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An Introduction from Mr G. Owen

G Owen's Photo

Welcome to the Sixth Form blog/news page. I will post on here at least every Monday and more often as the occasion demands. It’s not a formal site as such and will not replace official announcements and letters but its intention is to reflect on sixth form experiences and events, to keep abreast of good practice in Post 16 education and to alert students and parents to opportunities now and for the future.

I know students have plenty of work to do in their A level subjects but I have an impassioned view that it is what they do beyond that which can often make the real difference in personal development, employability and fulfilment. So you’ll hear plenty on here about those opportunities.

Just to kick off I’ll mention three of my favourites:

future learn
TED Talks
Reading books

 

TED talks is an online video library of thousands of talks on a huge variety of subjects. Always interesting, usually challenging and often entertaining.

Future Learn offers free online courses from universities and specialist organisations. I’ve done two so far and several students have taken them up. Have a look – they’re brilliant

Reading books makes a difference.

Have a great 2017!

 

 

Half term might be on the horizon but there’s still lots going on and we have a busy week ahead, The response from Kingsbury students was superb and I’m visiting their school on four afternoons this week to chat further to prospective students about their subject choices. It’s always an interesting balance between doing subjects you love, subjects you can be successful in and subjects which will lead you to your next step in a career or Higher Education. There are still some bizarre myths about what combinations are best at A level and that’s why these conversations are so important.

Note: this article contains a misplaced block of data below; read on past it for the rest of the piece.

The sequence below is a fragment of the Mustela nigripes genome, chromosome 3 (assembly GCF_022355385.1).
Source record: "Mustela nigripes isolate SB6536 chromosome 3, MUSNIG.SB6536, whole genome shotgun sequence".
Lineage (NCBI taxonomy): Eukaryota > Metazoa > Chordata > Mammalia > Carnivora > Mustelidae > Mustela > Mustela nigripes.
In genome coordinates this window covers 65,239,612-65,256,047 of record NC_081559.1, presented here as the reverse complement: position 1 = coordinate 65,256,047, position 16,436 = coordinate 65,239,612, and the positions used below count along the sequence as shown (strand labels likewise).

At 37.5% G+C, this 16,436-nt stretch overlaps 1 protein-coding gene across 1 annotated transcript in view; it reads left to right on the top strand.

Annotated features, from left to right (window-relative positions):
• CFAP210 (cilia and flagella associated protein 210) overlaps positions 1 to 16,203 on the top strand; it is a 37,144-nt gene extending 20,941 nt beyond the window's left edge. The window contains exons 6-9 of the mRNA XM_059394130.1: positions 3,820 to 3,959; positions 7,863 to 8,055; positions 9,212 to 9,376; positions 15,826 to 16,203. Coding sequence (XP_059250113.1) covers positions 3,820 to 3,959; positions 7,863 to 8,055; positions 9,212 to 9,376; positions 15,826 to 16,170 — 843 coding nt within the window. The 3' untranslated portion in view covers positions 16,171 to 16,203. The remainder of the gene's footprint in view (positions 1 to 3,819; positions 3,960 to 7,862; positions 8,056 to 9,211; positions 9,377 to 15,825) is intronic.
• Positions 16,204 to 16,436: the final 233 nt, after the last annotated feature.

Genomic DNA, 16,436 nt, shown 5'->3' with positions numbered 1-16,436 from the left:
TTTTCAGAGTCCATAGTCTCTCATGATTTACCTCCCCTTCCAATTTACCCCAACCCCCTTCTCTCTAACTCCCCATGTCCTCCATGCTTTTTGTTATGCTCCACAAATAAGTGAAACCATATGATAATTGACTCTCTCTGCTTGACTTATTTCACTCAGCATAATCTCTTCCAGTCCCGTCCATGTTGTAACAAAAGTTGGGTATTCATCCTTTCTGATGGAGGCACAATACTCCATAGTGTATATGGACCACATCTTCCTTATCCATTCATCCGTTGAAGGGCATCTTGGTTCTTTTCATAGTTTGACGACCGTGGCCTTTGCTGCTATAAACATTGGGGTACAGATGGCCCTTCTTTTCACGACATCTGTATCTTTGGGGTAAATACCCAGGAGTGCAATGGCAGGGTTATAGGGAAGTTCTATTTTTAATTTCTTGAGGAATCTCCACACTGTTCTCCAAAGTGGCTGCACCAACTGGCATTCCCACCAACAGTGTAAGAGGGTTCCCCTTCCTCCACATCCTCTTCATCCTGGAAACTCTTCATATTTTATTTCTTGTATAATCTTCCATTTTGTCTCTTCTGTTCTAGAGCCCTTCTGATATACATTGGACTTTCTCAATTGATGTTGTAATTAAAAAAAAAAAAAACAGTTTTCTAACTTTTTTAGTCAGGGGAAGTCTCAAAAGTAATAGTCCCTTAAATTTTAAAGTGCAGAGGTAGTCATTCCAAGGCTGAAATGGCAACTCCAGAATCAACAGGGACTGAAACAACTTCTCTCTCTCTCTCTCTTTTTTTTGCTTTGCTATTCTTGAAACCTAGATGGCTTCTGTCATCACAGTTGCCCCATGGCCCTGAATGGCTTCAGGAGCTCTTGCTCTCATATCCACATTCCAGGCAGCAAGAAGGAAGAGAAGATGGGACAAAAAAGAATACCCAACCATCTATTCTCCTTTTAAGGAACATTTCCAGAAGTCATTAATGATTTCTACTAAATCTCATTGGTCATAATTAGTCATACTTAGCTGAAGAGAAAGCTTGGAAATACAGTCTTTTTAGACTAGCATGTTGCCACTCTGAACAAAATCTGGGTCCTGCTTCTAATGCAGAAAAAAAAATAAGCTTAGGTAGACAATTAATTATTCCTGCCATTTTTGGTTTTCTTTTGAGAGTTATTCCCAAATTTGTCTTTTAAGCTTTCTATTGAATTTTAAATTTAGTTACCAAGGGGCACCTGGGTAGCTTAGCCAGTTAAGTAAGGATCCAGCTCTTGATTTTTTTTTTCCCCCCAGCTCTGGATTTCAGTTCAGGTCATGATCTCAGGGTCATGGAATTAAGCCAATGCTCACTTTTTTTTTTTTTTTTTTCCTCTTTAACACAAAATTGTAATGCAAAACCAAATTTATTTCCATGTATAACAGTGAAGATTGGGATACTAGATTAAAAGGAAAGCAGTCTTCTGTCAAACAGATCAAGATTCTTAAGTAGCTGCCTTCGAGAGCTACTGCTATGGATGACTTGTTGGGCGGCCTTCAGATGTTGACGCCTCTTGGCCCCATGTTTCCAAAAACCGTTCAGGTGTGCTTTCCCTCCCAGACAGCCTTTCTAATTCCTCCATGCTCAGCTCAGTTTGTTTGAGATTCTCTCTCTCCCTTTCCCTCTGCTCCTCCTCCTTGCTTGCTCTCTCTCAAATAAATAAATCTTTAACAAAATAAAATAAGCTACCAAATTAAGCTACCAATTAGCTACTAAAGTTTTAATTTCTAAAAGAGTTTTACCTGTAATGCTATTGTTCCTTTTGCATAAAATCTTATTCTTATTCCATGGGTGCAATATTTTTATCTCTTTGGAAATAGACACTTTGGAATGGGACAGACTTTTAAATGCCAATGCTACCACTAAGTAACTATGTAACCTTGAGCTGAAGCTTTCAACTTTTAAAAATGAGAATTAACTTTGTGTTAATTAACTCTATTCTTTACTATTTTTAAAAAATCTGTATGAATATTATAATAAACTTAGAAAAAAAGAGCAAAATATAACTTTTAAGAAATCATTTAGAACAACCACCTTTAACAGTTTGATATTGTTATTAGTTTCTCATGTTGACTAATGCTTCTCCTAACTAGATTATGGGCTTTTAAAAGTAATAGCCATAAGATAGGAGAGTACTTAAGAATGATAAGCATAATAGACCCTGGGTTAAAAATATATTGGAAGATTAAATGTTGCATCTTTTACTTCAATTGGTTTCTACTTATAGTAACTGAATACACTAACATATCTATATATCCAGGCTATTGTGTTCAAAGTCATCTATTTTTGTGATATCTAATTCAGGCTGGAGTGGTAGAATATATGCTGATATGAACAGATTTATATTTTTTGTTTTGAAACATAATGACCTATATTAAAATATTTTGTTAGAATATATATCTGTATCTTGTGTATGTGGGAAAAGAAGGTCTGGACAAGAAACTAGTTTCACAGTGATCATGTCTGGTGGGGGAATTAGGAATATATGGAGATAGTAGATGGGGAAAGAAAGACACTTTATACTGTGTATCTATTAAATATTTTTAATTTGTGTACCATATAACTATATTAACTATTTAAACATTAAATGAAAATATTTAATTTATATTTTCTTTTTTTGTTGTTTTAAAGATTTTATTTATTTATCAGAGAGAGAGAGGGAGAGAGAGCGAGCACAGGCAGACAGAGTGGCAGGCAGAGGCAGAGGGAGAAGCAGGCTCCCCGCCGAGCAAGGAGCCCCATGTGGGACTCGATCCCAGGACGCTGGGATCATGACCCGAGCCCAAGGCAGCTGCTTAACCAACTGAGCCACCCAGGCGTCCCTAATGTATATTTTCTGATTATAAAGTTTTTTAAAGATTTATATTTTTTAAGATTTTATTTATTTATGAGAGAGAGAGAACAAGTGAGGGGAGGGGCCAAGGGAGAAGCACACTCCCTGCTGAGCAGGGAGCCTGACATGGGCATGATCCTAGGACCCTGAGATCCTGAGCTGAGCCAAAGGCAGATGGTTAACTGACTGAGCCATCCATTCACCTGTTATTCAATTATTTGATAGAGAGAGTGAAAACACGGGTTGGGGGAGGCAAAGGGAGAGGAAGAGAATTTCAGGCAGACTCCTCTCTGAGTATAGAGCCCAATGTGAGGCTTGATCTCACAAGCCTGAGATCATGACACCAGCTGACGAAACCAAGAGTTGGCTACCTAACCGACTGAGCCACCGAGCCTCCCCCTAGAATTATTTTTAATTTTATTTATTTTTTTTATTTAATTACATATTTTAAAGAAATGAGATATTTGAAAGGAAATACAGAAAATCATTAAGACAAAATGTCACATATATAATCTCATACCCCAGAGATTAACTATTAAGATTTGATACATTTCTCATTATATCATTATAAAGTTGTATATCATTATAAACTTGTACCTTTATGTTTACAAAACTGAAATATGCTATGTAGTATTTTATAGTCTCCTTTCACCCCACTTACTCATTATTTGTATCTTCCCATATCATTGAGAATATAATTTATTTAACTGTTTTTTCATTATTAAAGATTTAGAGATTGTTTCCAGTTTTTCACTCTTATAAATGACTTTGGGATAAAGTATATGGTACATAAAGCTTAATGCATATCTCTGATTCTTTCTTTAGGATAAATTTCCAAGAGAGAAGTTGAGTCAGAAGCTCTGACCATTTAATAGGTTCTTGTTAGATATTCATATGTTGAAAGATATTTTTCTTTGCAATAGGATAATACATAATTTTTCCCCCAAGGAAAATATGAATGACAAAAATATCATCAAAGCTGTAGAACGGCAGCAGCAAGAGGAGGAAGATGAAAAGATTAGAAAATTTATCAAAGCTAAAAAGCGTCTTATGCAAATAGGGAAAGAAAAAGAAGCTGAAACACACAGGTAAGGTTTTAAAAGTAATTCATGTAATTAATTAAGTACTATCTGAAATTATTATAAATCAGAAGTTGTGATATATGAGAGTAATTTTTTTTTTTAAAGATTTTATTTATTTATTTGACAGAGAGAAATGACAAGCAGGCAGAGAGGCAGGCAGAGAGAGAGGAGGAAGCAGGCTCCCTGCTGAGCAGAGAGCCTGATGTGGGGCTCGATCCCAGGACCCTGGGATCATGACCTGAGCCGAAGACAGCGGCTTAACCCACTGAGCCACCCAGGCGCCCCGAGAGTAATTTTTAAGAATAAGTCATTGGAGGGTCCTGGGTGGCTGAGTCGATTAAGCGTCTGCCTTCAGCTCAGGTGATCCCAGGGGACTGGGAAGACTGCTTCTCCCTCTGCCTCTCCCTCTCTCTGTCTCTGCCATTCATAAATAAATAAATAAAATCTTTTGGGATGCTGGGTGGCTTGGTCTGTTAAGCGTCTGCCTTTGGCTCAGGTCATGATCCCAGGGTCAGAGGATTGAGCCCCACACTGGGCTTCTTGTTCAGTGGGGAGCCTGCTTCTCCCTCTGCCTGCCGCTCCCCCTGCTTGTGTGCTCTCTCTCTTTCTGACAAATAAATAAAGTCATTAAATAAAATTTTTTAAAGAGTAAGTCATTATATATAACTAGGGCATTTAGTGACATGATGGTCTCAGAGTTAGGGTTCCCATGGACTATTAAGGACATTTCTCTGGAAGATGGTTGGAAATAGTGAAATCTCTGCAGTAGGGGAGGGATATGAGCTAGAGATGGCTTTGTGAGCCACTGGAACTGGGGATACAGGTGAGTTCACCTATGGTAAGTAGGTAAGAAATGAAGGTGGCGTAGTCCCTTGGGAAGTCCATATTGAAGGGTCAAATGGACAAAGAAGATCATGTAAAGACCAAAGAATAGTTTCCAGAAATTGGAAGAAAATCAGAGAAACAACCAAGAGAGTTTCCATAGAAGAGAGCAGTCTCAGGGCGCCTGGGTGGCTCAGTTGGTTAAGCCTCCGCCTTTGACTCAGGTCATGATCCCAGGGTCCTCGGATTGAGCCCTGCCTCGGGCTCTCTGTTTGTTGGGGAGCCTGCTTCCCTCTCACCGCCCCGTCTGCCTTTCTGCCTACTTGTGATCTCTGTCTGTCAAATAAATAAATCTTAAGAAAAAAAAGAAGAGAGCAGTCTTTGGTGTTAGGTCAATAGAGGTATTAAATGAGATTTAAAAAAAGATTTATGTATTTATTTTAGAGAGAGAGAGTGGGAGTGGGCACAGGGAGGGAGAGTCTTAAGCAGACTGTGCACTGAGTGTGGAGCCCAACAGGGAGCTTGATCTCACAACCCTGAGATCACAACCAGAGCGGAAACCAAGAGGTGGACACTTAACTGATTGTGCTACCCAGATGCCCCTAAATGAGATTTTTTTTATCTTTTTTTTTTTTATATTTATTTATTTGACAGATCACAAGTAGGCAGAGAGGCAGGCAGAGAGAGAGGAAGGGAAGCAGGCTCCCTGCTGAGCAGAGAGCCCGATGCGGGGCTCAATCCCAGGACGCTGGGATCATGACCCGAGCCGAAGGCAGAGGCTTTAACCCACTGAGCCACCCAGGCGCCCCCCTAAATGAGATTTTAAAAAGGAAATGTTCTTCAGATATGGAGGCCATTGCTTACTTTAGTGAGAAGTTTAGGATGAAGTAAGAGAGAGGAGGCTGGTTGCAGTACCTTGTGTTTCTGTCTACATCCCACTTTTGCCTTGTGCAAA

Here at Coleshill we have had our first group of students complete their introduction to coaching course. The response from the students was great and they told me that the GROW model gives them an excellent framework, not only for having developmental conversations with others but also for framing positive self - talk. Of course I tweeted about it and have had retweets from a Professor of Coaching Psychology in the UK and also from coaching professionals in Australia and the US. There must be something in it!